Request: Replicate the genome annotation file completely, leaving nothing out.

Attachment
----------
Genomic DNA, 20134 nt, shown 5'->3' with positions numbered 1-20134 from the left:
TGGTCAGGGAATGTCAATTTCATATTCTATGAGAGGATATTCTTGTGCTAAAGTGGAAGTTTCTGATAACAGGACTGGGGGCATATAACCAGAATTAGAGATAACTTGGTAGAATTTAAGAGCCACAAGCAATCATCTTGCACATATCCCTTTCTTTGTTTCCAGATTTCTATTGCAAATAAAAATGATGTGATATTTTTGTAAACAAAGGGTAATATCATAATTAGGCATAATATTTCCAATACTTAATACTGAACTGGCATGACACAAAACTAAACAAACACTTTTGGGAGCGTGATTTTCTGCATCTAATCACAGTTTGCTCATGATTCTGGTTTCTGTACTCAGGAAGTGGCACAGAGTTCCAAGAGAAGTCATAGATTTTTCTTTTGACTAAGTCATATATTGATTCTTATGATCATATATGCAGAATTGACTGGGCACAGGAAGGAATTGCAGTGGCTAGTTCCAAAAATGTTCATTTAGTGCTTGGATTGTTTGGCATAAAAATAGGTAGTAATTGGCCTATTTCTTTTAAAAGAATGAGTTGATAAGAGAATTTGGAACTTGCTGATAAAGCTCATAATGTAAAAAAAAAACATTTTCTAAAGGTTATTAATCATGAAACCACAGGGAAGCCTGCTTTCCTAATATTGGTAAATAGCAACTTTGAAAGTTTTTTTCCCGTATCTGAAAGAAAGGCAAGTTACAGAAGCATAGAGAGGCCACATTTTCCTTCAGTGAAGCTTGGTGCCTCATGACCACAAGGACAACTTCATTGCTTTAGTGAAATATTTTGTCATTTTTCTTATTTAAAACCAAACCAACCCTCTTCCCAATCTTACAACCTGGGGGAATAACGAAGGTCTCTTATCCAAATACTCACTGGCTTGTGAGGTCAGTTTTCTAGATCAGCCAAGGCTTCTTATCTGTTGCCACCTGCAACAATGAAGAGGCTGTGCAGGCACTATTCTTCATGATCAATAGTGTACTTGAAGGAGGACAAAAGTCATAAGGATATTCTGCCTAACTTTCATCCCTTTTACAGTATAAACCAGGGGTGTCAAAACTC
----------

Genomic DNA, 20134 nt, shown 5'->3' with positions numbered 1-20134 from the left:
TGGTCAGGGAATGTCAATTTCATATTCTATGAGAGGATATTCTTGTGCTAAAGTGGAAGTTTCTGATAACAGGACTGGGGGCATATAACCAGAATTAGAGATAACTTGGTAGAATTTAAGAGCCACAAGCAATCATCTTGCACATATCCCTTTCTTTGTTTCCAGATTTCTATTGCAAATAAAAATGATGTGATATTTTTGTAAACAAAGGGTAATATCATAATTAGGCATAATATTTCCAATACTTAATACTGAACTGGCATGACACAAAACTAAACAAACACTTTTGGGAGCGTGATTTTCTGCATCTAATCACAGTTTGCTCATGATTCTGGTTTCTGTACTCAGGAAGTGGCACAGAGTTCCAAGAGAAGTCATAGATTTTTCTTTTGACTAAGTCATATATTGATTCTTATGATCATATATGCAGAATTGACTGGGCACAGGAAGGAATTGCAGTGGCTAGTTCCAAAAATGTTCATTTAGTGCTTGGATTGTTTGGCATAAAAATAGGTAGTAATTGGCCTATTTCTTTTAAAAGAATGAGTTGATAAGAGAATTTGGAACTTGCTGATAAAGCTCATAATGTAAAAAAAAAACATTTTCTAAAGGTTATTAATCATGAAACCACAGGGAAGCCTGCTTTCCTAATATTGGTAAATAGCAACTTTGAAAGTTTTTTTCCCGTATCTGAAAGAAAGGCAAGTTACAGAAGCATAGAGAGGCCACATTTTCCTTCAGTGAAGCTTGGTGCCTCATGACCACAAGGACAACTTCATTGCTTTAGTGAAATATTTTGTCATTTTTCTTATTTAAAACCAAACCAACCCTCTTCCCAATCTTACAACCTGGGGGAATAACGAAGGTCTCTTATCCAAATACTCACTGGCTTGTGAGGTCAGTTTTCTAGATCAGCCAAGGCTTCTTATCTGTTGCCACCTGCAACAATGAAGAGGCTGTGCAGGCACTATTCTTCATGATCAATAGTGTACTTGAAGGAGGACAAAAGTCATAAGGATATTCTGCCTAACTTTCATCCCTTTTACAGTATAAACCAGGGGTGTCAAAACTC